And what makes this inheritance a living hope is that it’s totally safe. Nobody can take it away or ruin it or destroy it. This inheritance, as verse 4 says, is “imperishable, undefiled, and unfading.” As one writer summed up, “The inheritance is untouched by death, unstained by evil, unimpaired by time” [F. W. Beare, cited in Karen H. Jobes, 1 Peter, ed. Robert W. Yarbrough and Joshua W. Jipp, Second Edition, Baker Exegetical Commentary on the New Testament (Grand Rapids, MI: Baker Academic: A Division of Baker Publishing Group, 2022), 89.]
And these three words together add up to one message: this inheritance is totally safe. Nobody can touch it or take it away.
Does this idea sound familiar at all to you? There’s an echo here of Christ’s words in Matthew 6:20 about “treasures in heaven, where neither moth nor ruth destroyed and where this do not break in and steal.”
Many of us have had possessions ruined by rust, or maybe stolen by thieves. Maybe we’ve had investments go “poof” when the stock market swings. That’s what happens to things here on this earth. Think of how many Jewish people had their inheritance taken away from them when their land was invaded and occupied. Think of Peter’s readers, who may have been forced out of their home countries and could have lost everything in the process.
But God, as a good Father, provides for us a living hope, an inheritance that can’t be ruined or taken away from us. It’s kept safe in heaven for us to receive at the right time.
A salvation that is ready to be revealed
Now there’s a final phrase in verse 5 that describes this hope and this inheritance, which you see if you jump ahead to that word “salvation.” In the grammar of how these sentences are working together, “salvation” is one more way of describing our hope and our inheritance.
Some of you might be wondering: what is this inheritance? What is this hope? And the answer is that it’s “a salvation ready to be revealed in the last time.” We don’t have it quite yet, which is why it’s called a hope and an inheritance. But this salvation is real and it’s there and God is going to give it to us at the right time.
Now some of you might wonder, “I thought we were saved already. I thought salvation was something we had by grace through faith. How can salvation be not revealed yet?”
The answer to that question is to remember the tension in the New Testament between the already and the not yet.
Right now, we who have believed in Jesus have already experienced certain parts of our salvation. We know that we’ve been chosen by God. We know that Christ died on the cross for us and said “it is finished.” We know that, by believing in Jesus, we’ve been forgiven for our sins and rescued from God’s wrath. Because of our union with Jesus, we’re counted righteous in Him. We’re filled with His spirit and are being taught by God how to live to please Him as He protects us from our spiritual enemies.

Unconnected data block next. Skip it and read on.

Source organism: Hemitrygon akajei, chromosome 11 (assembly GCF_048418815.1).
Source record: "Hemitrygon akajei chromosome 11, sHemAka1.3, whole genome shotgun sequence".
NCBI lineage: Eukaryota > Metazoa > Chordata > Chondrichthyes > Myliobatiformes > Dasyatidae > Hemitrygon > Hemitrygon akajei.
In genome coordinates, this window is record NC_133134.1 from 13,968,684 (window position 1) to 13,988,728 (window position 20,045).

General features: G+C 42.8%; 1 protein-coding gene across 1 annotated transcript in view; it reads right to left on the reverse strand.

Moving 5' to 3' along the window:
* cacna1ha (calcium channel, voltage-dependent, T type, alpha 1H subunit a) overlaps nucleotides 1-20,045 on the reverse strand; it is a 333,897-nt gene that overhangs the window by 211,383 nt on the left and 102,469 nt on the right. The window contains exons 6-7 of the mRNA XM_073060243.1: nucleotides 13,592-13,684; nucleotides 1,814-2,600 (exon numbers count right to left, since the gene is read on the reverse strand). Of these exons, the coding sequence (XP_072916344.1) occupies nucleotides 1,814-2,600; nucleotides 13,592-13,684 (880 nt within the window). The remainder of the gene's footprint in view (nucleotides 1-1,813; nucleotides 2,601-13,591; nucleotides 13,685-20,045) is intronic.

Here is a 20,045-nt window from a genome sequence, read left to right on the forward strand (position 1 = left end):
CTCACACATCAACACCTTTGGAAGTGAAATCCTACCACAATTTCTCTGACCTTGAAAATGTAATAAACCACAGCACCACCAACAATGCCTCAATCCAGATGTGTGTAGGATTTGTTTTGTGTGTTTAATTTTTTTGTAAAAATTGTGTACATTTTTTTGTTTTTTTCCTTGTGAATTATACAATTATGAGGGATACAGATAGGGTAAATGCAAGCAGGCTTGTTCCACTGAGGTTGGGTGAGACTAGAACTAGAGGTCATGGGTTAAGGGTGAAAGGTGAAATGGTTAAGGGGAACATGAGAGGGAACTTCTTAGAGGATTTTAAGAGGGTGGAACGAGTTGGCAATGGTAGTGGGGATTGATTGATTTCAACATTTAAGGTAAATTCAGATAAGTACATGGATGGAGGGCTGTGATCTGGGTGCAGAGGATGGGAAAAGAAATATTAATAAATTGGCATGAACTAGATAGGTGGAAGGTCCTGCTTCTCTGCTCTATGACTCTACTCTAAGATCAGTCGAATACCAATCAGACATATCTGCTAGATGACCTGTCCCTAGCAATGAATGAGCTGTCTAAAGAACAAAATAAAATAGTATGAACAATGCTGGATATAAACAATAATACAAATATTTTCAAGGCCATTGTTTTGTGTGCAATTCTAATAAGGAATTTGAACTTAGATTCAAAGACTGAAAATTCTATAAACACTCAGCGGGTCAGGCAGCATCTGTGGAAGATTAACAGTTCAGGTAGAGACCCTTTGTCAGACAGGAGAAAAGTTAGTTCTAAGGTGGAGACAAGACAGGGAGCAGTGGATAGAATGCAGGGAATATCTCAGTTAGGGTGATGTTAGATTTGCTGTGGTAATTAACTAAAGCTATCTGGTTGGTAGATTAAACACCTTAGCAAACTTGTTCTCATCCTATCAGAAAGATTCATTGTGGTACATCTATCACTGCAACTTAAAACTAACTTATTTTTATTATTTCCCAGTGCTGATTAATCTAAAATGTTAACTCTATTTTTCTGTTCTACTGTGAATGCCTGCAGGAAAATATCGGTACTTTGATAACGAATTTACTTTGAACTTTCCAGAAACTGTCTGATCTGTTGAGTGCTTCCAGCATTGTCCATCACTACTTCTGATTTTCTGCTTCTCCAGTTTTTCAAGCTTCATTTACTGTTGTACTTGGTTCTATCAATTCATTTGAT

Those are all aspects of our salvation we have already. But there’s other aspects of our salvation that we have not yet received. Thank of Romans 8 again. “For we know that the whole creation has been groaning together in the pains of childbirth until now. And not only the creation, but we ourselves, who have the firstfruits of the Spirit, groan inwardly as we wait eagerly for adoption as sons, the redemption of our bodies. For in this hope we were saved” (Romans 8:22–24).
We already have new hearts, but we not yet have the new resurrection bodies He’s promised. We already have the presence of the Holy Spirit, even as we wait for the not yet of living with God fully and finally on a new creation (Revelation 21:3-5)
And so the New Testament can speak of us having been saved, and yet still waiting to be saved. We’ve received the downpayment, but our full inheritance is still being held in trust until the time is right.
Verse 5 tells us that it’s ready to be revealed. It’s ready because it’s been bought and paid for by the life, death, and resurrection of Jesus. Jesus accomplished everything necessary to give us this living hope, this totally safe inheritance, this final salvation. And so we wait, knowing that it’s being kept safe for us until He returns and makes all things new.
And He’s keeping us safe until then
But there’s still a question here, isn’t there? If our inheritance is being kept safe for us in heaven, we know that nothing can wreck it or ruin it or take it away from us. But what about us?
If you were on your way to the bank to collect some inheritance money, and criminals wanted to stop that from happening, they could either rob the bank and take the money themselves, or they could try and make sure that you never make it to the bank.
And since Satan knows that he can’t storm into heaven and ruin the final salvation that God is waiting to give us, guess who he goes after? In chapter 5 of 1 Peter we’ll read that “Your adversary the devil prowls around like a roaring lion, seeking someone to devour” (1 Peter 5:8).